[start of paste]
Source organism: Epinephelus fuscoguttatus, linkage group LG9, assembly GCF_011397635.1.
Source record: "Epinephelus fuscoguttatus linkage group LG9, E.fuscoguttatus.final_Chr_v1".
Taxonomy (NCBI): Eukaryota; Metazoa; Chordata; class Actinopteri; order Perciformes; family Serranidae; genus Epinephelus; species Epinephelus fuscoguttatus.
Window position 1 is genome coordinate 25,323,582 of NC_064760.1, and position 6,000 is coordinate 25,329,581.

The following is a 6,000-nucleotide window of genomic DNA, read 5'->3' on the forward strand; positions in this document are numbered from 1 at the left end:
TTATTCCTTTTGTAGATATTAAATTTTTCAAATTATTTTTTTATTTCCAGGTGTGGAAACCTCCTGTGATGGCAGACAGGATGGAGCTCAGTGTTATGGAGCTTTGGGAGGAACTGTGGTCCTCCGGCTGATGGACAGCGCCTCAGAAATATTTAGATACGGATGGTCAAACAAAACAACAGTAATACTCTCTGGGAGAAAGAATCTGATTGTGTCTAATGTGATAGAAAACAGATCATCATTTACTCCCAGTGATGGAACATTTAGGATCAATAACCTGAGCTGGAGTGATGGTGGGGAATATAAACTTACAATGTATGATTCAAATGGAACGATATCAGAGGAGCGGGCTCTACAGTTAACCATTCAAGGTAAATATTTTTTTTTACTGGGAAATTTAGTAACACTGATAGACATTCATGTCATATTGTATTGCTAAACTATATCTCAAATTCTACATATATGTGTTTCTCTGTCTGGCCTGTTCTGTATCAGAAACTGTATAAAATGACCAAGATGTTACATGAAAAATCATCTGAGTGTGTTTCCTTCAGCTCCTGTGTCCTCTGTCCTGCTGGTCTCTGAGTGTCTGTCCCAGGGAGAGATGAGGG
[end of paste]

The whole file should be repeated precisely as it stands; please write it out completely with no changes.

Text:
Source organism: Epinephelus fuscoguttatus, linkage group LG9, assembly GCF_011397635.1.
Source record: "Epinephelus fuscoguttatus linkage group LG9, E.fuscoguttatus.final_Chr_v1".
Taxonomy (NCBI): Eukaryota; Metazoa; Chordata; class Actinopteri; order Perciformes; family Serranidae; genus Epinephelus; species Epinephelus fuscoguttatus.
Window position 1 is genome coordinate 25,323,582 of NC_064760.1, and position 6,000 is coordinate 25,329,581.

The following is a 6,000-nucleotide window of genomic DNA, read 5'->3' on the forward strand; positions in this document are numbered from 1 at the left end:
TTATTCCTTTTGTAGATATTAAATTTTTCAAATTATTTTTTTATTTCCAGGTGTGGAAACCTCCTGTGATGGCAGACAGGATGGAGCTCAGTGTTATGGAGCTTTGGGAGGAACTGTGGTCCTCCGGCTGATGGACAGCGCCTCAGAAATATTTAGATACGGATGGTCAAACAAAACAACAGTAATACTCTCTGGGAGAAAGAATCTGATTGTGTCTAATGTGATAGAAAACAGATCATCATTTACTCCCAGTGATGGAACATTTAGGATCAATAACCTGAGCTGGAGTGATGGTGGGGAATATAAACTTACAATGTATGATTCAAATGGAACGATATCAGAGGAGCGGGCTCTACAGTTAACCATTCAAGGTAAATATTTTTTTTTACTGGGAAATTTAGTAACACTGATAGACATTCATGTCATATTGTATTGCTAAACTATATCTCAAATTCTACATATATGTGTTTCTCTGTCTGGCCTGTTCTGTATCAGAAACTGTATAAAATGACCAAGATGTTACATGAAAAATCATCTGAGTGTGTTTCCTTCAGCTCCTGTGTCCTCTGTCCTGCTGGTCTCTGAGTGTCTGTCCCAGGGAGAGATGAGGG